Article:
Why should we be more critical?
She has been described as one of the funniest people in Sweden, but the message in KI researcher Emma Frans’ new book is no joke. “Science is not perfect, but it’s our best option. We should be careful when dealing with it.”
What is your new book about?
“How it is possible for us to be more critical when we, for example, are listening to politicians or following social media. Fact checking is increasingly becoming an individual responsibility. As a researcher, you are trained to take a scientific approach. I think it is important for the general public to get better at doing this as well.”
Why do you think that?
“Today more than ever it is easier for individuals to find ‘facts’ on the internet that support a certain argument. This has led to talk of there being a ‘post truth era’, whereby there is no longer any such thing as ‘real truth’. That said, I do believe we are in a transition period and are still working out which digital sources we can rely on.”
What should we pay attention to when we read about new research?
“Who is behind the research? If it has been funded by an organisation with a certain agenda, this may affect the results. Another common problem is correlations being presented as causal links. Do we actually become clever from eating fish? Or do clever people eat more fish because they have read that it is good for you? Many also fail to realise that results from cell and animal experiments do not always translate directly to knowledge about people. Likewise, some research is done on too small a scale or is based on unreliable data, which means the conclusions drawn are not clear-cut.”
What is the biggest challenge faced when discussing these issues?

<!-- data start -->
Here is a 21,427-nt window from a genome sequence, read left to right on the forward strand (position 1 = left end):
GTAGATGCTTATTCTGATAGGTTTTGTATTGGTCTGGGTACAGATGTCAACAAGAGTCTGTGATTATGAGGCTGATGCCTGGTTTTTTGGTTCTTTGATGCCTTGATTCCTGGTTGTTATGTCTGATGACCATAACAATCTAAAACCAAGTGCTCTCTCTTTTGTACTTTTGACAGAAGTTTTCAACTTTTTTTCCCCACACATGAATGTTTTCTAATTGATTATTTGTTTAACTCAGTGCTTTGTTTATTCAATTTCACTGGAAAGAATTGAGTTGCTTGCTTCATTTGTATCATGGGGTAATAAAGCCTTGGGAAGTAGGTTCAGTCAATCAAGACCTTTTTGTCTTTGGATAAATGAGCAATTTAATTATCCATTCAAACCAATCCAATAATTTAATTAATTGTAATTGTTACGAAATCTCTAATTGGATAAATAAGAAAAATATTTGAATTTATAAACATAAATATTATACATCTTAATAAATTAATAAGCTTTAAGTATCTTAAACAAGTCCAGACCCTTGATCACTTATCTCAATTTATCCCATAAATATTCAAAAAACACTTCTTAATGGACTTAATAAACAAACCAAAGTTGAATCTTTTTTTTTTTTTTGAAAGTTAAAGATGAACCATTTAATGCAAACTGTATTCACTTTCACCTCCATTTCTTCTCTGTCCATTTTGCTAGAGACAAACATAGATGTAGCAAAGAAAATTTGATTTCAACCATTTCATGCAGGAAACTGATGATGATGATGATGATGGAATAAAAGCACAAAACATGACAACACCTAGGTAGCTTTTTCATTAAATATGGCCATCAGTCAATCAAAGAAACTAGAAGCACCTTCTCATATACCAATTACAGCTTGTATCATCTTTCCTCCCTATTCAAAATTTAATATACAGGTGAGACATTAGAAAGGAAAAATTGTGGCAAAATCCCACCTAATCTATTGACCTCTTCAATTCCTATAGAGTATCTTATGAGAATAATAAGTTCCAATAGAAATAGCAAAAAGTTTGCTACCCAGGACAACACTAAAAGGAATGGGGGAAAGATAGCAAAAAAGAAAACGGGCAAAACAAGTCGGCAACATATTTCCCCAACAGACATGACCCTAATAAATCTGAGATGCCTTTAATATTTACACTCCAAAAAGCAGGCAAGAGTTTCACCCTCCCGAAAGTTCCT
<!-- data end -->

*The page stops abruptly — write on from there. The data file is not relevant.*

“Talking about the shortcomings in the research while at the same time explaining why it is necessary. Science is not perfect, after all. At the same time, it is so much better than the alternatives: pseudoscience, gut instinct or something the bloke down at the gym told you.”
What do you research yourself?
“We are nearing the end of a research project at the moment that is indicating that ADHD increases the risk of cardiovascular diseases. There are those who suspect that ADHD drugs are increasing this risk, but our outcomes are suggesting that those who take the medication cope better.”
You don’t just write books. You also tweet, blog, create podcasts – and so on. Why?
“I felt that scientists’ voices weren’t being heard enough in public debate and wanted to contribute. My efforts have been warmly received: people are very keen to hear about popular science in the field of medicine. It is also possible that bad reporting about research could stop people from believing in science. Taking the scientific approach is the most effective tool we have for finding out the truth though. That’s why it’s important for us to inform people about new research in a credible way.”
Text: Cecilia Odlind, first published in Swedish in the magazine Medicinsk Vetenskap No 3/2017.